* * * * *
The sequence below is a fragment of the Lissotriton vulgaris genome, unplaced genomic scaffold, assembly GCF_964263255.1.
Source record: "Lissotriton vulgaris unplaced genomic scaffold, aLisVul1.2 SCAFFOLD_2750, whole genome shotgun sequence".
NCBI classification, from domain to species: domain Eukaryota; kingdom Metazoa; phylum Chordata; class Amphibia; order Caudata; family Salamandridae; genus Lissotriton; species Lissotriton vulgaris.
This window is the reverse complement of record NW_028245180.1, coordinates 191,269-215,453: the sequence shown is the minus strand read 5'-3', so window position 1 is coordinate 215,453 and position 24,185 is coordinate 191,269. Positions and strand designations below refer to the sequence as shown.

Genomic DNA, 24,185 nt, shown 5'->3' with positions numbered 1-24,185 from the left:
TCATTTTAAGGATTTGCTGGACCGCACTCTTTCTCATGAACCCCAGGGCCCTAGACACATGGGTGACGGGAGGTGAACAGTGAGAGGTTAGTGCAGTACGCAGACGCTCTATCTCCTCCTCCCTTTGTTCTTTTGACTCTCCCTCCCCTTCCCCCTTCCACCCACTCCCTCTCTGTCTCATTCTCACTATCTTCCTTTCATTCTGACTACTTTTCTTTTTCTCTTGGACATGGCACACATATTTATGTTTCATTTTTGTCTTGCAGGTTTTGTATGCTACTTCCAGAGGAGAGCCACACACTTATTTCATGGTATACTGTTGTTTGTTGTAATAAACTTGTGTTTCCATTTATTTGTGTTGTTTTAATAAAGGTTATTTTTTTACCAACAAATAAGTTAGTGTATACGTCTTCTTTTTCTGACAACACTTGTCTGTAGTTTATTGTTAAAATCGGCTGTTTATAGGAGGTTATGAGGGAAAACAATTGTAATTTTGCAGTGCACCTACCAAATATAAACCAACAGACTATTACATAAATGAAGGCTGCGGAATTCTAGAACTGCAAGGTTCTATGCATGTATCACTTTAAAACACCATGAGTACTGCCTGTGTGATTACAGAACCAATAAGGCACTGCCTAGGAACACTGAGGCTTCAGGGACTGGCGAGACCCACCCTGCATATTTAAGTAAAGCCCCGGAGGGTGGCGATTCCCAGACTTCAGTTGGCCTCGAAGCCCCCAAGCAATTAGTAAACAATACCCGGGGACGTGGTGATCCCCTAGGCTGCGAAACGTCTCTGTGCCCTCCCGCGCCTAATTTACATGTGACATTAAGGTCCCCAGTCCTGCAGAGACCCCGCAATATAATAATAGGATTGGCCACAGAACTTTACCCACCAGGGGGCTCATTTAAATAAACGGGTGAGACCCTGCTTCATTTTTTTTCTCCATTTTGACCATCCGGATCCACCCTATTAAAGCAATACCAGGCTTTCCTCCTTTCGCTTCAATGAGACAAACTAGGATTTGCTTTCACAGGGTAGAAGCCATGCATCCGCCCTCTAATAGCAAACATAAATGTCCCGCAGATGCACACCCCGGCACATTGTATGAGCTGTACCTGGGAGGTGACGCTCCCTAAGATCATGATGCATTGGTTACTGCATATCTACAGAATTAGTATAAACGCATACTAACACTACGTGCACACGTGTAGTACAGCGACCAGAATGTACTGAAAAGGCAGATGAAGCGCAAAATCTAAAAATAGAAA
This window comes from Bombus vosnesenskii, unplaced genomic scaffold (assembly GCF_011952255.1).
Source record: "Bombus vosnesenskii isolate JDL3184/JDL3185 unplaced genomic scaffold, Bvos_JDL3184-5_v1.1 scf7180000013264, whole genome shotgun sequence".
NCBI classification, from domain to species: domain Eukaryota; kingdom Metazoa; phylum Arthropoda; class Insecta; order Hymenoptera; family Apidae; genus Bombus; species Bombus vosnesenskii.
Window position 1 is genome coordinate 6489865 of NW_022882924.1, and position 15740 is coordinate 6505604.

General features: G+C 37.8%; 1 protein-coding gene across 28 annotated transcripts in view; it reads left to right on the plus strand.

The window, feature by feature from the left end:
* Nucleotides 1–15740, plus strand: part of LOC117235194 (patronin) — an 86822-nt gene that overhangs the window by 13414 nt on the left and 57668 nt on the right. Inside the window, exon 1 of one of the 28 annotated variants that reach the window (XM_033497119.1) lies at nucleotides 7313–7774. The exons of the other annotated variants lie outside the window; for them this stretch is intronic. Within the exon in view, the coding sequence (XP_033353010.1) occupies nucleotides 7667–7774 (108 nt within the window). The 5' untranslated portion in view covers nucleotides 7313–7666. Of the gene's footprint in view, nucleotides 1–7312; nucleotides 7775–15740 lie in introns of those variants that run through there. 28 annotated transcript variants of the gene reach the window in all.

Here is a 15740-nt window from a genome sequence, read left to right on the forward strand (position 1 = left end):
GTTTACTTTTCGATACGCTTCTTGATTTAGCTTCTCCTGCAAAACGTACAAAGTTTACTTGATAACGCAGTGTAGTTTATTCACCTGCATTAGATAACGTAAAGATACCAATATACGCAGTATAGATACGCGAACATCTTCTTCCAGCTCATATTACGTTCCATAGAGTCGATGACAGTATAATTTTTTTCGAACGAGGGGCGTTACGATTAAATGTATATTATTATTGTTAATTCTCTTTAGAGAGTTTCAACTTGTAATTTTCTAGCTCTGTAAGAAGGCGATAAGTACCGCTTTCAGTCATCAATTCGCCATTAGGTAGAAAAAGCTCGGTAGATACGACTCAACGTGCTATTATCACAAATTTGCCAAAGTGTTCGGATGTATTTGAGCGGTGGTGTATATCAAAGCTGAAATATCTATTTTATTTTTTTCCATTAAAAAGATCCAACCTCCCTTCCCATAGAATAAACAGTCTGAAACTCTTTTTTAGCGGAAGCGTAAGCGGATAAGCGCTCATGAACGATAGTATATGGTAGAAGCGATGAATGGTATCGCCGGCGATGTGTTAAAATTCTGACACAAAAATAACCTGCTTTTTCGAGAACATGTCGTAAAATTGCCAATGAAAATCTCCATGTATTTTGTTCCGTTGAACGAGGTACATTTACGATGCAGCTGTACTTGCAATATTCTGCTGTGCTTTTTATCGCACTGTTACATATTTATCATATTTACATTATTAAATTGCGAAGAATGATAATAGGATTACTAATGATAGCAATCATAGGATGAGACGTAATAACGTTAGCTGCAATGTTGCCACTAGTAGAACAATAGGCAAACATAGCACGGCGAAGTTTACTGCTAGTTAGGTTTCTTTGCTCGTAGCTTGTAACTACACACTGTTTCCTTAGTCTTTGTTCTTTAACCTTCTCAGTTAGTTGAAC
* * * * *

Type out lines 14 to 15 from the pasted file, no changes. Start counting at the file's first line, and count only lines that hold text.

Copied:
Here is a 15740-nt window from a genome sequence, read left to right on the forward strand (position 1 = left end):
GTTTACTTTTCGATACGCTTCTTGATTTAGCTTCTCCTGCAAAACGTACAAAGTTTACTTGATAACGCAGTGTAGTTTATTCACCTGCATTAGATAACGTAAAGATACCAATATACGCAGTATAGATACGCGAACATCTTCTTCCAGCTCATATTACGTTCCATAGAGTCGATGACAGTATAATTTTTTTCGAACGAGGGGCGTTACGATTAAATGTATATTATTATTGTTAATTCTCTTTAGAGAGTTTCAACTTGTAATTTTCTAGCTCTGTAAGAAGGCGATAAGTACCGCTTTCAGTCATCAATTCGCCATTAGGTAGAAAAAGCTCGGTAGATACGACTCAACGTGCTATTATCACAAATTTGCCAAAGTGTTCGGATGTATTTGAGCGGTGGTGTATATCAAAGCTGAAATATCTATTTTATTTTTTTCCATTAAAAAGATCCAACCTCCCTTCCCATAGAATAAACAGTCTGAAACTCTTTTTTAGCGGAAGCGTAAGCGGATAAGCGCTCATGAACGATAGTATATGGTAGAAGCGATGAATGGTATCGCCGGCGATGTGTTAAAATTCTGACACAAAAATAACCTGCTTTTTCGAGAACATGTCGTAAAATTGCCAATGAAAATCTCCATGTATTTTGTTCCGTTGAACGAGGTACATTTACGATGCAGCTGTACTTGCAATATTCTGCTGTGCTTTTTATCGCACTGTTACATATTTATCATATTTACATTATTAAATTGCGAAGAATGATAATAGGATTACTAATGATAGCAATCATAGGATGAGACGTAATAACGTTAGCTGCAATGTTGCCACTAGTAGAACAATAGGCAAACATAGCACGGCGAAGTTTACTGCTAGTTAGGTTTCTTTGCTCGTAGCTTGTAACTACACACTGTTTCCTTAGTCTTTGTTCTTTAACCTTCTCAGTTAGTTGAAC